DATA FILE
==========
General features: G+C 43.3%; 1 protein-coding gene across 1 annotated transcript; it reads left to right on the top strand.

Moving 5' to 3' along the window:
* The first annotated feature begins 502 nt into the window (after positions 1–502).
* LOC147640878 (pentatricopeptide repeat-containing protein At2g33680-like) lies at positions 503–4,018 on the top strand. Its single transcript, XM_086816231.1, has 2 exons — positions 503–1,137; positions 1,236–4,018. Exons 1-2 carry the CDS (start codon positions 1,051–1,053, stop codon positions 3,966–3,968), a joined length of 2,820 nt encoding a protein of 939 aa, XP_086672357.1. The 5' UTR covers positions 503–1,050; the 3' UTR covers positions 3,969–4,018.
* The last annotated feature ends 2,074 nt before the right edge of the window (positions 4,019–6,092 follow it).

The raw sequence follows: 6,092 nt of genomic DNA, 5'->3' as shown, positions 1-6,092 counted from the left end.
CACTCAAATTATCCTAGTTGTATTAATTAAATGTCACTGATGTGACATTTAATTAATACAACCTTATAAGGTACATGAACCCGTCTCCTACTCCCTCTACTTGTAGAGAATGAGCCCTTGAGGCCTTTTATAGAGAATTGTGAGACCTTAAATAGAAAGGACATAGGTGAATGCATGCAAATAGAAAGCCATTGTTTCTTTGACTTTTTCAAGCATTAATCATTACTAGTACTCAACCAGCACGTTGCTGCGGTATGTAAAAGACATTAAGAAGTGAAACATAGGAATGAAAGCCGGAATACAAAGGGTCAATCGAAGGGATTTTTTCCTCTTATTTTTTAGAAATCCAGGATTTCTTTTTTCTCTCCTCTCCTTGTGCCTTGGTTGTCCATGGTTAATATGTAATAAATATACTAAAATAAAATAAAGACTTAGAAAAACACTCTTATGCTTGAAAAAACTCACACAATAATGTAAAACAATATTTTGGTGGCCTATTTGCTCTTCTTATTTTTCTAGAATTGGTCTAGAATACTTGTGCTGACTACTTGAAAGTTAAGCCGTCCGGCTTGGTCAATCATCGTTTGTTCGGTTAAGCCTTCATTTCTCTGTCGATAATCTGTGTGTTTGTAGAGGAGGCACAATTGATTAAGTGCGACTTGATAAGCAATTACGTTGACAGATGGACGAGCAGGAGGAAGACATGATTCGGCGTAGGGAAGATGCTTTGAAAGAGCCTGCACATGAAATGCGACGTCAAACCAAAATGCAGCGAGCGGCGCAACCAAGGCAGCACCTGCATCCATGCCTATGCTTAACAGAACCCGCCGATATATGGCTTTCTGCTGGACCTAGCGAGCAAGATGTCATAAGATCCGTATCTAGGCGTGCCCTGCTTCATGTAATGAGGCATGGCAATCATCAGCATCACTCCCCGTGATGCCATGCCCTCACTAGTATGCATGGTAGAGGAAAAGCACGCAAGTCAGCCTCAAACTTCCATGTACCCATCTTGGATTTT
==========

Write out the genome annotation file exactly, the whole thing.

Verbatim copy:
General features: G+C 43.3%; 1 protein-coding gene across 1 annotated transcript; it reads left to right on the top strand.

Moving 5' to 3' along the window:
* The first annotated feature begins 502 nt into the window (after positions 1–502).
* LOC147640878 (pentatricopeptide repeat-containing protein At2g33680-like) lies at positions 503–4,018 on the top strand. Its single transcript, XM_086816231.1, has 2 exons — positions 503–1,137; positions 1,236–4,018. Exons 1-2 carry the CDS (start codon positions 1,051–1,053, stop codon positions 3,966–3,968), a joined length of 2,820 nt encoding a protein of 939 aa, XP_086672357.1. The 5' UTR covers positions 503–1,050; the 3' UTR covers positions 3,969–4,018.
* The last annotated feature ends 2,074 nt before the right edge of the window (positions 4,019–6,092 follow it).

The raw sequence follows: 6,092 nt of genomic DNA, 5'->3' as shown, positions 1-6,092 counted from the left end.
CACTCAAATTATCCTAGTTGTATTAATTAAATGTCACTGATGTGACATTTAATTAATACAACCTTATAAGGTACATGAACCCGTCTCCTACTCCCTCTACTTGTAGAGAATGAGCCCTTGAGGCCTTTTATAGAGAATTGTGAGACCTTAAATAGAAAGGACATAGGTGAATGCATGCAAATAGAAAGCCATTGTTTCTTTGACTTTTTCAAGCATTAATCATTACTAGTACTCAACCAGCACGTTGCTGCGGTATGTAAAAGACATTAAGAAGTGAAACATAGGAATGAAAGCCGGAATACAAAGGGTCAATCGAAGGGATTTTTTCCTCTTATTTTTTAGAAATCCAGGATTTCTTTTTTCTCTCCTCTCCTTGTGCCTTGGTTGTCCATGGTTAATATGTAATAAATATACTAAAATAAAATAAAGACTTAGAAAAACACTCTTATGCTTGAAAAAACTCACACAATAATGTAAAACAATATTTTGGTGGCCTATTTGCTCTTCTTATTTTTCTAGAATTGGTCTAGAATACTTGTGCTGACTACTTGAAAGTTAAGCCGTCCGGCTTGGTCAATCATCGTTTGTTCGGTTAAGCCTTCATTTCTCTGTCGATAATCTGTGTGTTTGTAGAGGAGGCACAATTGATTAAGTGCGACTTGATAAGCAATTACGTTGACAGATGGACGAGCAGGAGGAAGACATGATTCGGCGTAGGGAAGATGCTTTGAAAGAGCCTGCACATGAAATGCGACGTCAAACCAAAATGCAGCGAGCGGCGCAACCAAGGCAGCACCTGCATCCATGCCTATGCTTAACAGAACCCGCCGATATATGGCTTTCTGCTGGACCTAGCGAGCAAGATGTCATAAGATCCGTATCTAGGCGTGCCCTGCTTCATGTAATGAGGCATGGCAATCATCAGCATCACTCCCCGTGATGCCATGCCCTCACTAGTATGCATGGTAGAGGAAAAGCACGCAAGTCAGCCTCAAACTTCCATGTACCCATCTTGGATTTT